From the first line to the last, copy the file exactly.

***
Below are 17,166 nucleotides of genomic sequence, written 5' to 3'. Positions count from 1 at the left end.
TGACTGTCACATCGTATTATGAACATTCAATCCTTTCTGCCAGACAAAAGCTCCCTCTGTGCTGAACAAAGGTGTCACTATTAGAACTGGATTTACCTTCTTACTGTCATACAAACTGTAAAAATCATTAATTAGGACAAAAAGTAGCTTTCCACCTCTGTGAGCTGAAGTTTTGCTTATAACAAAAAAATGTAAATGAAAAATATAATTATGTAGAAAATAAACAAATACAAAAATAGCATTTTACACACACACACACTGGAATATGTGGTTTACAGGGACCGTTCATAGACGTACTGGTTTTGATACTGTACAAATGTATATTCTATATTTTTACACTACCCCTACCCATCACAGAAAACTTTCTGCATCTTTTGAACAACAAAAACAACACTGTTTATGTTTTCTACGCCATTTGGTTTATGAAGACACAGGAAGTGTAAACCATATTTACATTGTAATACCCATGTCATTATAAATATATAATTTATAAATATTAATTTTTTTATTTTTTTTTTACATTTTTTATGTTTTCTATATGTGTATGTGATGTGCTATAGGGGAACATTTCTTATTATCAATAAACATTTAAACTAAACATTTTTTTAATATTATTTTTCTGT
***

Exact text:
Below are 17,166 nucleotides of genomic sequence, written 5' to 3'. Positions count from 1 at the left end.
TGACTGTCACATCGTATTATGAACATTCAATCCTTTCTGCCAGACAAAAGCTCCCTCTGTGCTGAACAAAGGTGTCACTATTAGAACTGGATTTACCTTCTTACTGTCATACAAACTGTAAAAATCATTAATTAGGACAAAAAGTAGCTTTCCACCTCTGTGAGCTGAAGTTTTGCTTATAACAAAAAAATGTAAATGAAAAATATAATTATGTAGAAAATAAACAAATACAAAAATAGCATTTTACACACACACACACTGGAATATGTGGTTTACAGGGACCGTTCATAGACGTACTGGTTTTGATACTGTACAAATGTATATTCTATATTTTTACACTACCCCTACCCATCACAGAAAACTTTCTGCATCTTTTGAACAACAAAAACAACACTGTTTATGTTTTCTACGCCATTTGGTTTATGAAGACACAGGAAGTGTAAACCATATTTACATTGTAATACCCATGTCATTATAAATATATAATTTATAAATATTAATTTTTTTATTTTTTTTTTACATTTTTTATGTTTTCTATATGTGTATGTGATGTGCTATAGGGGAACATTTCTTATTATCAATAAACATTTAAACTAAACATTTTTTTAATATTATTTTTCTGT